Nerval's Lobster writes "Former vice president Al Gore sat down with Wall Street Journal columnist Walt Mossberg at this year's SXSW conference to talk about the future — specifically, what Gore sees as the dangers and opportunities awaiting the planet for the next few years. Gore drilled down into what he referred to as the "stalker economy." The rise of apps such as SnapChat, which allows smartphone users to control how long friends can view messages, is emblematic of people reaching the "gag point" with pervasive recording and surveillance by government and business. "Our democracy has been hacked," Gore also told his audience, referring to the U.S. Constitution as "our operating system." While there's never been a "golden age" of American Democracy, he added, the perils emerging today are new. "If a Congressman or Senator has to spend five hours a day begging special interests or rich people for money," he said, they'll be more concerned about how what they're saying will appeal to those interests—rather than their constituents. In yet another tangent, Gore railed against genetic engineering, including Spider Goats, which are goats with spliced spider DNA that allows them to secrete spider silk along with their milk. The goats breed, extending that trait to future generations. Gore sees such things as a case of science run amok, alternately creepy and scary."
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First time accepted submitter voul writes "Iran is at it again. Taking a page from China's playbook, Iran has moved to cut off illegal VPNs. 'Quite aware of the censorship they face, many Iranians use proxy servers over virtual private networks to circumvent government restrictions and mask their activities,' CNET reports. 'However, officials now say they have blocked use of the "illegal" tool.' Slashgear reports that users are 'unable to access social networks like Facebook and Twitter, or use services like Skype to make phone calls. Along with the blocking of the VPNs, the Iranian government have also blocked access to Google and Yahoo.'"
An anonymous reader writes "A popular Seattle bar and restaurant has posted a notice on its Facebook page warning patrons that wearing Google Glass will not be tolerated. 'Ass kicking will be encouraged for violators,' wrote Dave Meinert, owner of the 5 Point Cafe, perhaps in a mock aggressive tone. GeekWire reports that Meinert raised privacy concerns in an interview with a local radio station: 'People want to go there and be not known and definitely don't want to be secretly filmed or videotaped and immediately put on the Internet.' A subsequent FB post includes more Meinert musings on Google Glass: 'They are really just the new fashion accessory for the fanny pack & never removed Bluetooth headset wearing set,' along with unflattering photos of a pair of early adopters."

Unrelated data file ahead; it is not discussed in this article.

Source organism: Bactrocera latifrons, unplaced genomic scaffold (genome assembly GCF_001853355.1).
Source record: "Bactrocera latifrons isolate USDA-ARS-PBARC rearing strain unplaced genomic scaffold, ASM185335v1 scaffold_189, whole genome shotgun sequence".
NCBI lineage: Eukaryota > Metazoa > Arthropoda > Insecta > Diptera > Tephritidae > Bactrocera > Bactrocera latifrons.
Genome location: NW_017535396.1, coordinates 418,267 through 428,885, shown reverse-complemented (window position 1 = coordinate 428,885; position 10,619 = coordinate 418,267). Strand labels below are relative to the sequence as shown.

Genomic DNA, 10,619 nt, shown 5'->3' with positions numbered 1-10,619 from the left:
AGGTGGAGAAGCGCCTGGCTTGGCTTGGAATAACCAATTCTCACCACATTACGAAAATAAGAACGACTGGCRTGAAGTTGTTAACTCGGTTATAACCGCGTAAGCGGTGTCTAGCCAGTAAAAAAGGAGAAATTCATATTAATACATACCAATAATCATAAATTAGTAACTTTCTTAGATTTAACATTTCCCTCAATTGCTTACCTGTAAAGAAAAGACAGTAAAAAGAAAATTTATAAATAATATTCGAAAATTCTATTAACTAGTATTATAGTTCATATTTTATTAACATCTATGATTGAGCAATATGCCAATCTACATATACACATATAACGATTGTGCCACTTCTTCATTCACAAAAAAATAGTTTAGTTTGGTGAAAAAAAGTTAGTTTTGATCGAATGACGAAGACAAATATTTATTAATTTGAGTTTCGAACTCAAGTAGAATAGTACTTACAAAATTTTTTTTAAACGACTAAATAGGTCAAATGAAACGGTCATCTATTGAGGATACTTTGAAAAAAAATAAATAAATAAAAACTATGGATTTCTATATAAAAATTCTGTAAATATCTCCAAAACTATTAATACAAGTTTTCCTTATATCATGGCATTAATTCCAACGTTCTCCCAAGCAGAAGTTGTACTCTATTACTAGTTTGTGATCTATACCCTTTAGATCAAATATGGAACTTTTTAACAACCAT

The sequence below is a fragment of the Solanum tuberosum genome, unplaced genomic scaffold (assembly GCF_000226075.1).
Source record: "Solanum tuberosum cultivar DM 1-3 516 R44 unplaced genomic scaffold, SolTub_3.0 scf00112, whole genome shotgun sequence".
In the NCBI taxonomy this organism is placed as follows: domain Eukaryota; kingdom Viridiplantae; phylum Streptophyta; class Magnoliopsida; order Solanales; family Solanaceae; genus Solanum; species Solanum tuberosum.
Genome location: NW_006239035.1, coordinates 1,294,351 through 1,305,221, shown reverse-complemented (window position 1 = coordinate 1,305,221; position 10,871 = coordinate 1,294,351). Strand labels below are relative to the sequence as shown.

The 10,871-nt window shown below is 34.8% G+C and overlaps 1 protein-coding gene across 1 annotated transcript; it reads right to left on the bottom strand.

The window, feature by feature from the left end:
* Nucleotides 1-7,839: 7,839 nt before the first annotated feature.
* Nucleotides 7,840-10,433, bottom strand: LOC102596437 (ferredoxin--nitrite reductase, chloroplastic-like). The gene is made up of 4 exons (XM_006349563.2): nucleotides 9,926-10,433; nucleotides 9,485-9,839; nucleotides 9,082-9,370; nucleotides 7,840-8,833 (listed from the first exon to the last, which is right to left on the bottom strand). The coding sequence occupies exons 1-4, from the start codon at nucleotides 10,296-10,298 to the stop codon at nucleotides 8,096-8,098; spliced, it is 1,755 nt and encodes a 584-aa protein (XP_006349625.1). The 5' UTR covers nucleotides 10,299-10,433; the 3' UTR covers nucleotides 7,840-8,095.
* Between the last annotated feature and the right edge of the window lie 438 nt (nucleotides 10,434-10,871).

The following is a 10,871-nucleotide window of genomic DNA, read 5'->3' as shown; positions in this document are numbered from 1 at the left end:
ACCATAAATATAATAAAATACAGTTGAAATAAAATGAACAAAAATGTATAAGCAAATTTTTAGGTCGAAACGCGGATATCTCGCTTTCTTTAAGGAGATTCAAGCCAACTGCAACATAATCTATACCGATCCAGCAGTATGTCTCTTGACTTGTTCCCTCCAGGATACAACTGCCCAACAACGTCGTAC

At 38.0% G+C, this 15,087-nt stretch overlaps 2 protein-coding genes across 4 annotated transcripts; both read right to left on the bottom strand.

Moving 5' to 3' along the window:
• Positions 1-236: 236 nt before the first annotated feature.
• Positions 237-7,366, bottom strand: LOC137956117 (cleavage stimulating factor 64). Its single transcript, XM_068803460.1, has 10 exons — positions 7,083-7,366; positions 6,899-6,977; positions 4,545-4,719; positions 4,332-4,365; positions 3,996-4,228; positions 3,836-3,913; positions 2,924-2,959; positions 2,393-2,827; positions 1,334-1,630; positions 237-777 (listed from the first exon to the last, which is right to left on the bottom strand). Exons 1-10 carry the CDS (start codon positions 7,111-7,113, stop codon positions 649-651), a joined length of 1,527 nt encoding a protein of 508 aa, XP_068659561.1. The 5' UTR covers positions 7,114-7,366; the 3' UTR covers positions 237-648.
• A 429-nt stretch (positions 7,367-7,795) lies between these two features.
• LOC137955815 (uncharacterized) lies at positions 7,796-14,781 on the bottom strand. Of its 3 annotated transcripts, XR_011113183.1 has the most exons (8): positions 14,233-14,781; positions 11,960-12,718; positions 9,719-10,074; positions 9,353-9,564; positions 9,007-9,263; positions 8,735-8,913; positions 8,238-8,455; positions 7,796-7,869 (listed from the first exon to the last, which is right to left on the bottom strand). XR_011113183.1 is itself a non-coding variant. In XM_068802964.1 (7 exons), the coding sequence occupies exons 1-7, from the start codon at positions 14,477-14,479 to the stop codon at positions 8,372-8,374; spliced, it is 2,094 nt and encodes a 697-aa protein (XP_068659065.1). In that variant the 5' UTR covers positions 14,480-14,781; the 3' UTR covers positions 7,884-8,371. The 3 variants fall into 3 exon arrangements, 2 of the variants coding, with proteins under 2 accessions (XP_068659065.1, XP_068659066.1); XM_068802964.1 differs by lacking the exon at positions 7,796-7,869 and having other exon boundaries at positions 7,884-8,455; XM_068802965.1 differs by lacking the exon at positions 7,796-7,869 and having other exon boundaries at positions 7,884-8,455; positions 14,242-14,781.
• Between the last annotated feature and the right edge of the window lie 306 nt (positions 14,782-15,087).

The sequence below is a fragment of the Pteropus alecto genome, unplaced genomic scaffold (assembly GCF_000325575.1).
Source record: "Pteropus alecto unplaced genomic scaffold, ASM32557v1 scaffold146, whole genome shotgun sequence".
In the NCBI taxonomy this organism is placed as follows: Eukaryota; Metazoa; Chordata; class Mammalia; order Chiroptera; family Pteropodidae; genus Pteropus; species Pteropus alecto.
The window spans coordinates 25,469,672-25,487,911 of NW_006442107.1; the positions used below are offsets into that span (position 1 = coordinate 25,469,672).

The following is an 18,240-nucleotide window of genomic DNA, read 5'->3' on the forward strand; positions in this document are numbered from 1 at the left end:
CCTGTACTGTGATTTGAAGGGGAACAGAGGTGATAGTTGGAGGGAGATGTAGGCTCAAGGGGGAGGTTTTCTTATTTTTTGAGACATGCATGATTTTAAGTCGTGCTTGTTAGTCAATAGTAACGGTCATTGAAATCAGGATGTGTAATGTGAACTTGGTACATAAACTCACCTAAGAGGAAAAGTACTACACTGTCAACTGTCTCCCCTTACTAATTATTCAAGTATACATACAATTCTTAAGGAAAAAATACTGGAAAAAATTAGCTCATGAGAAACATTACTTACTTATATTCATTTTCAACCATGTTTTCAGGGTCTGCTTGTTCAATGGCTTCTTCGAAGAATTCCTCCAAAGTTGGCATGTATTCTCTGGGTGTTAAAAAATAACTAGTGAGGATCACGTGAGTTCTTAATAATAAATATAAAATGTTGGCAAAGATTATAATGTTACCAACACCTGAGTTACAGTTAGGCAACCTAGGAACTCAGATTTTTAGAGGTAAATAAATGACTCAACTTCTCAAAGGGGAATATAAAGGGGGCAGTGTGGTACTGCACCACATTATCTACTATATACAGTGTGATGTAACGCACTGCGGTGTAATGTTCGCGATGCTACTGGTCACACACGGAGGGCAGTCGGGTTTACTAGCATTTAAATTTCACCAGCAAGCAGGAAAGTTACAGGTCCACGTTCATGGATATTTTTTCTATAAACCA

theodp writes "Taking a page from HP's playbook, Harvard University administrators secretly searched the emails of 16 deans last fall, looking for a leak to reporters about a case of cheating. The deans were not warned about the email access and only one was told of the search afterward. Dean and CS prof Michael Smith said in an email Sunday that Harvard will not comment on personnel matters or provide additional information about the board cases that were concluded during the fall term. Smith's office and the Harvard general counsel's office authorized the search, according to a Boston Globe report. Smith's Harvard bio notes that his entrepreneurial experience included co-founding and selling Liquid Machines, where Smith coincidentally invented a software technique designed to keep unauthorized people from reading electronic documents."
eldavojohn writes "More problems have surfaced as people attempt to bring soil pollution problems to light in China. From the article: 'When Pan sued the Hebei Department of Environmental Protection in 2011, he was given access to the environmental impact assessment that the environment ministry claimed it had done in the village. Pan discovered that the assessment, carried out by the Chinese Academy of Meteorological Sciences, had names of people who had left the village two decades previously and even a person who had been dead for two years — all "expressing favor" for the project. Pan surveyed 100 people in his village, showing them the purported environmental impact study. The majority of them gave him written statements that declared: "I've never seen this form," according to documents seen by Reuters.' Reuters has also discovered that China uses 'state secrets' labels to hide environmental studies and pollution numbers as well as using strong arm tactics to silence residents attempting to do their own studies."